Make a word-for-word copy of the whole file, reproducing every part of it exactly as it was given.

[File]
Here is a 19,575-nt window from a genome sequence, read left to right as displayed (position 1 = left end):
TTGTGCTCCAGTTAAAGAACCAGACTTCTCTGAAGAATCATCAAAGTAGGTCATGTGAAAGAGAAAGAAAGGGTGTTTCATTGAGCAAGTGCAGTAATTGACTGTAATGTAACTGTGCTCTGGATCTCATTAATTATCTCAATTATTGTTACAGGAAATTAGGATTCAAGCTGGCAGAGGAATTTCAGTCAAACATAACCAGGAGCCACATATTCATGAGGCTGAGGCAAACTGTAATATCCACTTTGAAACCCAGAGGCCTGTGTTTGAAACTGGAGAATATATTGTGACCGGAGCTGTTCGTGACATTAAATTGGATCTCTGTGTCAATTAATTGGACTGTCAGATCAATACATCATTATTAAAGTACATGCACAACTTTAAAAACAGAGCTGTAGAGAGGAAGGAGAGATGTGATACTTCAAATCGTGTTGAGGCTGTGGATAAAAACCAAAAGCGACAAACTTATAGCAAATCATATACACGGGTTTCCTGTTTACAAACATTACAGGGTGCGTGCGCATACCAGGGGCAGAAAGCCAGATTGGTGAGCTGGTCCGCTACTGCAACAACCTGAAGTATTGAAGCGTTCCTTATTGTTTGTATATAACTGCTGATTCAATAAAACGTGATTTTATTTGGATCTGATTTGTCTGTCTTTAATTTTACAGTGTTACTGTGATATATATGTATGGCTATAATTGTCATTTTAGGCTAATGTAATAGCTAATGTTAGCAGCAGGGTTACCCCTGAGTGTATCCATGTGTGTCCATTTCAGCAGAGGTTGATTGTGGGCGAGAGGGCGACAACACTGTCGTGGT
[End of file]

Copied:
Here is a 19,575-nt window from a genome sequence, read left to right as displayed (position 1 = left end):
TTGTGCTCCAGTTAAAGAACCAGACTTCTCTGAAGAATCATCAAAGTAGGTCATGTGAAAGAGAAAGAAAGGGTGTTTCATTGAGCAAGTGCAGTAATTGACTGTAATGTAACTGTGCTCTGGATCTCATTAATTATCTCAATTATTGTTACAGGAAATTAGGATTCAAGCTGGCAGAGGAATTTCAGTCAAACATAACCAGGAGCCACATATTCATGAGGCTGAGGCAAACTGTAATATCCACTTTGAAACCCAGAGGCCTGTGTTTGAAACTGGAGAATATATTGTGACCGGAGCTGTTCGTGACATTAAATTGGATCTCTGTGTCAATTAATTGGACTGTCAGATCAATACATCATTATTAAAGTACATGCACAACTTTAAAAACAGAGCTGTAGAGAGGAAGGAGAGATGTGATACTTCAAATCGTGTTGAGGCTGTGGATAAAAACCAAAAGCGACAAACTTATAGCAAATCATATACACGGGTTTCCTGTTTACAAACATTACAGGGTGCGTGCGCATACCAGGGGCAGAAAGCCAGATTGGTGAGCTGGTCCGCTACTGCAACAACCTGAAGTATTGAAGCGTTCCTTATTGTTTGTATATAACTGCTGATTCAATAAAACGTGATTTTATTTGGATCTGATTTGTCTGTCTTTAATTTTACAGTGTTACTGTGATATATATGTATGGCTATAATTGTCATTTTAGGCTAATGTAATAGCTAATGTTAGCAGCAGGGTTACCCCTGAGTGTATCCATGTGTGTCCATTTCAGCAGAGGTTGATTGTGGGCGAGAGGGCGACAACACTGTCGTGGT